A Year Later: Maiuni Hand-Dug Well

December, 2017

I am now able to concentrate more in class, and I sleep enough sleep. I used to dread going home after school because it included a routine that I go fetch water. I would return very late and tired, which affected my concentration in class the following morning. That is a thing of the past now!

A Year Later: Maiuni Hand-Dug Well

A year ago, generous donors helped build a hand-dug well for the Maiuni Self-Help Group in Kenya. Because of these gifts and our monthly donors, partners are able to visit project sites throughout the year, strengthening relationships with communities and evaluating the actual water project. These consistent visits allow us to learn vital lessons and hear amazing stories – we’re excited to share this one from our partner Mutheu Mutune with you.


Before this project was implemented last year, clean and safe water for drinking was scarce here. The only way one could reach water was by digging scoop holes in the sandy riverbeds or by buying from water vendors. It has been of great benefit to the members and non-members who use the water for drinking and for household chores.

After the training, most members are now treating their drinking water, and as a result waterborne diseases have drastically decreased. Some members have started vegetable plots and cash crop farming of green beans to sell to a company called Kenya Fresh. They now supply the neighboring markets with green maize and other vegetables. Health has improved, since this clean drinking water has also supplied enough water for successful harvests.

Beatrice pumping clean water for Mr. Ngosi.

Stanley Ngosi is the secretary for Maiuni. He met us at the well to talk about how life has changed over the past year. He said, “Planting trees was a challenge for the people around here because water was scarce and this river used to dry up. Nowadays, our trees are surviving because even when the dam dries up, the well provides you with water throughout the dry season. Most members have irrigated their farms using this water and the crop yields have fetched money for them. The income received from these kinds of projects is used to meet basic needs like school fees, buying school uniforms, other clothes, food and such. The water is soft for washing clothes and we use little soap in doing our washing. The citrus fruits that I planted are almost mature and soon I’ll be getting an income. Some of the members use the water to make bricks, which they use in the construction of their homes.”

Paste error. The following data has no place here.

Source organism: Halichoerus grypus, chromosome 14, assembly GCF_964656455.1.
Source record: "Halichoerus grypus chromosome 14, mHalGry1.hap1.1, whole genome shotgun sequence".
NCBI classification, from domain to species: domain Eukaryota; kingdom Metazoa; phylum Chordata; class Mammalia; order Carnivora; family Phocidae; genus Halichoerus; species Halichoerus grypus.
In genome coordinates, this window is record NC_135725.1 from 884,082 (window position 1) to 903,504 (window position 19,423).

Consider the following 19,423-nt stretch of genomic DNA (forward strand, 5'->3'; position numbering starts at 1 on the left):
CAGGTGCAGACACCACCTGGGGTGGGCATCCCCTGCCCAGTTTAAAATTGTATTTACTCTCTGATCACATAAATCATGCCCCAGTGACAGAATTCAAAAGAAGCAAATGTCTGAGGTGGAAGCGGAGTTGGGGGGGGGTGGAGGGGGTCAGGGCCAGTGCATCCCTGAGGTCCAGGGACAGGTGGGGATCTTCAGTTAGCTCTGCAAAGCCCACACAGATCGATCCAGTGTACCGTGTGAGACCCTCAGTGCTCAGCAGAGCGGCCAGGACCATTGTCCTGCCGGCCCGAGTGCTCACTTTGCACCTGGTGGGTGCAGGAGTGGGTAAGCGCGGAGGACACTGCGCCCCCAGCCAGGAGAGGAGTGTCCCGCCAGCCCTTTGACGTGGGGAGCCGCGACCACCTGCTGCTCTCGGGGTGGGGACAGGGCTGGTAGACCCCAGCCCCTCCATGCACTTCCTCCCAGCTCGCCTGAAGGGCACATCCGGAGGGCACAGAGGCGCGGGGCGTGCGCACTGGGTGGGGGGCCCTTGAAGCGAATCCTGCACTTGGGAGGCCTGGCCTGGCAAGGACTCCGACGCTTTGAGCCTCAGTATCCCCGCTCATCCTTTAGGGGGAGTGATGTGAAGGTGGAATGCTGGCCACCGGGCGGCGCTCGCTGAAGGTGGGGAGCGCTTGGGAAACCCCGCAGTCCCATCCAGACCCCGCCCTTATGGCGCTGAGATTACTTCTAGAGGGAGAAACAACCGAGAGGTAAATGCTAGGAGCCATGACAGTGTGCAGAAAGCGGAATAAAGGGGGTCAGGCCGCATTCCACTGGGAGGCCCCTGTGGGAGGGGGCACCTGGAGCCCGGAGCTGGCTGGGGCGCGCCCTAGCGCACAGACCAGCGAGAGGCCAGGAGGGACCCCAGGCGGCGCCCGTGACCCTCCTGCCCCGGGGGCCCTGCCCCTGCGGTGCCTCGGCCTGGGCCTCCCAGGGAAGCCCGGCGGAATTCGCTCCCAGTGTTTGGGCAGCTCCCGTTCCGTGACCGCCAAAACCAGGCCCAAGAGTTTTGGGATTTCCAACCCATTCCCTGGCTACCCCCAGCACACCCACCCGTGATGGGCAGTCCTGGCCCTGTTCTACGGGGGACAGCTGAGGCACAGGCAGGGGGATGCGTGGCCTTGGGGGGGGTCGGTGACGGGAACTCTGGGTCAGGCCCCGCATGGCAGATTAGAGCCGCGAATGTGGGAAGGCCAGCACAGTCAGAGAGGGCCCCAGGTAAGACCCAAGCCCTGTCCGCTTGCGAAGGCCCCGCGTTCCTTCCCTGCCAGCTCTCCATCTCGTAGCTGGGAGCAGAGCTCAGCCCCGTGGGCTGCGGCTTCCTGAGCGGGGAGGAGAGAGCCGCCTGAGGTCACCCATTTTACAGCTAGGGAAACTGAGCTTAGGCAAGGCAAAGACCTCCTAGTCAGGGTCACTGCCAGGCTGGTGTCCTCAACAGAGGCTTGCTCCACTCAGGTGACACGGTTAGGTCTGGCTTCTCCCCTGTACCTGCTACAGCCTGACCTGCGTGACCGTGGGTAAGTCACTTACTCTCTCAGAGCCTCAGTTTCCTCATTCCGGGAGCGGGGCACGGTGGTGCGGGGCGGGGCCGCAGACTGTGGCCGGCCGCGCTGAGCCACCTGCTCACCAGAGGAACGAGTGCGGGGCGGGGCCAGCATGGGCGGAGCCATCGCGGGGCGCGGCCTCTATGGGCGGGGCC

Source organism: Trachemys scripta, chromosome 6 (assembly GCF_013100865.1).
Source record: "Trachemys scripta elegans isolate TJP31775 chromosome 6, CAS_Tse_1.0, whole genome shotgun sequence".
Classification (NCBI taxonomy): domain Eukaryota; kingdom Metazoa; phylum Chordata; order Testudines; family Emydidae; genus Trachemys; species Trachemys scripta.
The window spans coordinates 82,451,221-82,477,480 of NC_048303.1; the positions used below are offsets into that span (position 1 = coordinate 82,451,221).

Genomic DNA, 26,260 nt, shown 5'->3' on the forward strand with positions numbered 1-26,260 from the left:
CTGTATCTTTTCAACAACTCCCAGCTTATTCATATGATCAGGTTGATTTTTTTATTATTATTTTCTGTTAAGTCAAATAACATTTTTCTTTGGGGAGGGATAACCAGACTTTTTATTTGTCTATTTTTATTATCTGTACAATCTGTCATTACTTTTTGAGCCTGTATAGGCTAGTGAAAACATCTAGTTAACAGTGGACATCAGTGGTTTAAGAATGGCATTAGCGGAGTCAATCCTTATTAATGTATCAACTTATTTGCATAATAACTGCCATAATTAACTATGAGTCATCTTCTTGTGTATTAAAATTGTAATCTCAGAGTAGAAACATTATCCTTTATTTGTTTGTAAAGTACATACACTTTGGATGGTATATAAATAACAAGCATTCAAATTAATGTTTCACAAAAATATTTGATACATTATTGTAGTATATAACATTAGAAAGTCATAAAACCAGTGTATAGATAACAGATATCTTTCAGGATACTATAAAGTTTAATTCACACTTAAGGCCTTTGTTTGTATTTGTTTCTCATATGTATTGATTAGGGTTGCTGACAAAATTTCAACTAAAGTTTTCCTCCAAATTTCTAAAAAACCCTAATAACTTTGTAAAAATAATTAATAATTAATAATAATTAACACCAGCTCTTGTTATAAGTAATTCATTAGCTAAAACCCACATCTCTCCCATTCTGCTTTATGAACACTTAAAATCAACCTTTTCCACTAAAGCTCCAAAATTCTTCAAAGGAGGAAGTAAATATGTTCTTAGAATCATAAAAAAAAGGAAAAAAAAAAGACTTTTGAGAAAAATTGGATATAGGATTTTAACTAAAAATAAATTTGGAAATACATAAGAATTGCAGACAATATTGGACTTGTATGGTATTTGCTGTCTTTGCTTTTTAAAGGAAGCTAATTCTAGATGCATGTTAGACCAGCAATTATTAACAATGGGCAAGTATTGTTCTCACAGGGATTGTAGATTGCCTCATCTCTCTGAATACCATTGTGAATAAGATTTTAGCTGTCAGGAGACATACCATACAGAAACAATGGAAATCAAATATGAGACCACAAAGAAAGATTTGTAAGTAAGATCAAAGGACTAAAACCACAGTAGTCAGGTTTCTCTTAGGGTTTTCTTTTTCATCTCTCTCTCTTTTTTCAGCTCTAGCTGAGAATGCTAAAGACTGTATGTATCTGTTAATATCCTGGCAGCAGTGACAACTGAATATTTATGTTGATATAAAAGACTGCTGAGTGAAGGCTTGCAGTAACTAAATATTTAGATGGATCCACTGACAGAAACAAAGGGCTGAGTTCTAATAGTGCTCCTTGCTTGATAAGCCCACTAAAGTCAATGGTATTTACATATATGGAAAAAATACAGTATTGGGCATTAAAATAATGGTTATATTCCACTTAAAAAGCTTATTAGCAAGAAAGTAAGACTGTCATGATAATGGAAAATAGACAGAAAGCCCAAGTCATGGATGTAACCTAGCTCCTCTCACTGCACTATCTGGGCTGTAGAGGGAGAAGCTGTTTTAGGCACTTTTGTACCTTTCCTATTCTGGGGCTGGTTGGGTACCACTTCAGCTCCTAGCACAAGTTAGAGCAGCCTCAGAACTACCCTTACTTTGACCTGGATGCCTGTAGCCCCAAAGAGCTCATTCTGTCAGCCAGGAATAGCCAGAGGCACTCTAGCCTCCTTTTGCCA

Beatrice Nduku is so grateful to have water nearby. “Before this project we used to waste a lot of time walking long distances. Distance has now decreased and time taken reduced to less than 30 minutes. I have used the water to establish a tree nursery at our home, and the survival has been good compared to before. At our home we have made bricks using the water, which in turn have been used to construct my brother’s house. Our home is now presentable because of better structures. Some contagious diseases which used to get transmitted to our livestock before no longer exist because our livestock don’t go for long distances in search for drinking water. I am now able to concentrate more in class, and I sleep enough sleep. I used to dread going home after school because it included a routine that I go fetch water. I would return very late and tired, which affected my concentration in class the following morning. That is a thing of the past now! I get home and find that my mother has already cooked supper for us, so I just eat and do my homework, then take a bath and sleep,” she shared with a smile.


The Water Project and our partners are committed to consistent monitoring of each water source. Our monitoring and evaluation program, made possible by monthly donors, allows us to visit communities up to four times a year. Read more about our program and how you can help.



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